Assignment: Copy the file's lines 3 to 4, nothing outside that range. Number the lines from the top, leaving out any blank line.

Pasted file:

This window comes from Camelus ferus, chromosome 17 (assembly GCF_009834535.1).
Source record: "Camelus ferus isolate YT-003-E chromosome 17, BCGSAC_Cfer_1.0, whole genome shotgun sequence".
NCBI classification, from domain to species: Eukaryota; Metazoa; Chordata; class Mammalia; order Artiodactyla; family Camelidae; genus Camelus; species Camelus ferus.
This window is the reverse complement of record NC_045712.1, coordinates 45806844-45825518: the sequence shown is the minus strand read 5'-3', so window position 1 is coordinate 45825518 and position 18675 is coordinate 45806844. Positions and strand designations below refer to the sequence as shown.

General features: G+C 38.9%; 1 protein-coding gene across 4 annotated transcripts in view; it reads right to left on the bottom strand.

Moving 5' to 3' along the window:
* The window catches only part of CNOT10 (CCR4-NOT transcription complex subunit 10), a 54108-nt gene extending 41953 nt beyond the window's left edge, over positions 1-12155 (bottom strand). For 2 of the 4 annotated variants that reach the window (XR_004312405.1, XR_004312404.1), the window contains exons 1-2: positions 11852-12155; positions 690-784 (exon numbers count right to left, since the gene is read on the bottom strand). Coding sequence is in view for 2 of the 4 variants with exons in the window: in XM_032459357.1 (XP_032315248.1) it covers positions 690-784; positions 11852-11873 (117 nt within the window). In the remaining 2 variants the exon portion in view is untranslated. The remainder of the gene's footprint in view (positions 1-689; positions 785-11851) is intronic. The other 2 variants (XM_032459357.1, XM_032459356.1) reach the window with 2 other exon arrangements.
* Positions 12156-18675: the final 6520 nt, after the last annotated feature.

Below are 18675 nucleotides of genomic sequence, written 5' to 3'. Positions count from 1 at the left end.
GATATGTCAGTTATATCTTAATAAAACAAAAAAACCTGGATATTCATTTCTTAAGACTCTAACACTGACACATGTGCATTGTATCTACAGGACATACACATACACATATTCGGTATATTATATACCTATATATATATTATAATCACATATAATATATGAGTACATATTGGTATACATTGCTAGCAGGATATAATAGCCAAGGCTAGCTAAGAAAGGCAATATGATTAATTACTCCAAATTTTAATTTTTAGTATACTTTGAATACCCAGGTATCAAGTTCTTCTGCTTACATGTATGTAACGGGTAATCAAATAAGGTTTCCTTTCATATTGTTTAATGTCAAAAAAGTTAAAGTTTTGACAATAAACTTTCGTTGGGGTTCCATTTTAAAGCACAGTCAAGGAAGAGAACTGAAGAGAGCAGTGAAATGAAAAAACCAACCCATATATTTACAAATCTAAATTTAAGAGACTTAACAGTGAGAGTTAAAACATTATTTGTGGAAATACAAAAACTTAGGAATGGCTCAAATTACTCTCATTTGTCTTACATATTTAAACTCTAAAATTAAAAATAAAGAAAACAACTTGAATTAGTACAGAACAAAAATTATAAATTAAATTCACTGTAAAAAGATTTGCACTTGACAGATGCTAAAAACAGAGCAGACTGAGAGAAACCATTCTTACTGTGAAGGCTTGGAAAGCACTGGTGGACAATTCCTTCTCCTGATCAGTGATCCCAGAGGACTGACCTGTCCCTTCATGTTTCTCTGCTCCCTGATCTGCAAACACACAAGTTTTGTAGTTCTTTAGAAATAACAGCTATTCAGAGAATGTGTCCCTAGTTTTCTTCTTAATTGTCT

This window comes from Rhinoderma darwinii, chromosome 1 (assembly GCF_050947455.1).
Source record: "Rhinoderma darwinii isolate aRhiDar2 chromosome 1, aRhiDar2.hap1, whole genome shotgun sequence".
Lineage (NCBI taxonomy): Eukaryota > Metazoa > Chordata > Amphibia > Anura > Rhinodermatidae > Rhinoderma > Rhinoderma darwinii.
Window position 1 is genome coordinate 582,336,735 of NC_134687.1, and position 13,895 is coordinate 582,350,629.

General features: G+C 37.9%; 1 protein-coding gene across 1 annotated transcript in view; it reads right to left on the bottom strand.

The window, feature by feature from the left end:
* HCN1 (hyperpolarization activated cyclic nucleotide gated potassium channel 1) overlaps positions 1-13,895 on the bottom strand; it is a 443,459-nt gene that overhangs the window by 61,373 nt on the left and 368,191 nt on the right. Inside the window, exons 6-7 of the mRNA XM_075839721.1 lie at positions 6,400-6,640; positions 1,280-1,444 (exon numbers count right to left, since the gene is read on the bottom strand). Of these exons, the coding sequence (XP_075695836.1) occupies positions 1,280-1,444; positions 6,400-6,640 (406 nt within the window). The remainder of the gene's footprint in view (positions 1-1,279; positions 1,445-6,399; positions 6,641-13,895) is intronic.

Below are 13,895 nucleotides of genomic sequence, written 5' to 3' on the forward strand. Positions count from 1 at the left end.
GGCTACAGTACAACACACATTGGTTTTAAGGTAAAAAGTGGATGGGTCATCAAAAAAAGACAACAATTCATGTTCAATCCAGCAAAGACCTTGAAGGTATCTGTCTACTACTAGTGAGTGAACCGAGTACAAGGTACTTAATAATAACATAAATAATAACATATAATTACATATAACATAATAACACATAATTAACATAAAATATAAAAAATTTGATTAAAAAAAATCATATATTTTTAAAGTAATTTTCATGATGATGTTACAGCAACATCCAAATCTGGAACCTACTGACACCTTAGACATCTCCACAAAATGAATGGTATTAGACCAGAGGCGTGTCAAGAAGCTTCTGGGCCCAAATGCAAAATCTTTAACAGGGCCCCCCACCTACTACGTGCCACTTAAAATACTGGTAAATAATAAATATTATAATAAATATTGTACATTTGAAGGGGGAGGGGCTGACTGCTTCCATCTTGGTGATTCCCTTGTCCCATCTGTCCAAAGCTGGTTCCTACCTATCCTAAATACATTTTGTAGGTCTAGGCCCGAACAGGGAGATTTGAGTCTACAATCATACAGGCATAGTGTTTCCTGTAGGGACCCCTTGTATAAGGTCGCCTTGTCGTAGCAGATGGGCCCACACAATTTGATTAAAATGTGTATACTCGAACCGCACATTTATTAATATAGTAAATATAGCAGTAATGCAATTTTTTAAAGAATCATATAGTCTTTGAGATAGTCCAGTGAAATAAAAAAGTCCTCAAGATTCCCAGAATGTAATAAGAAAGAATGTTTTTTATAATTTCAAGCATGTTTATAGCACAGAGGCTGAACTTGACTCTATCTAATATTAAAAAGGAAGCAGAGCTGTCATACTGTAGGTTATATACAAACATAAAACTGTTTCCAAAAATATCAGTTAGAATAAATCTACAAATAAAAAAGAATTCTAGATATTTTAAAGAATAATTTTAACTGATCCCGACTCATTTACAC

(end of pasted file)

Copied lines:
NCBI classification, from domain to species: Eukaryota; Metazoa; Chordata; class Mammalia; order Artiodactyla; family Camelidae; genus Camelus; species Camelus ferus.
This window is the reverse complement of record NC_045712.1, coordinates 45806844-45825518: the sequence shown is the minus strand read 5'-3', so window position 1 is coordinate 45825518 and position 18675 is coordinate 45806844. Positions and strand designations below refer to the sequence as shown.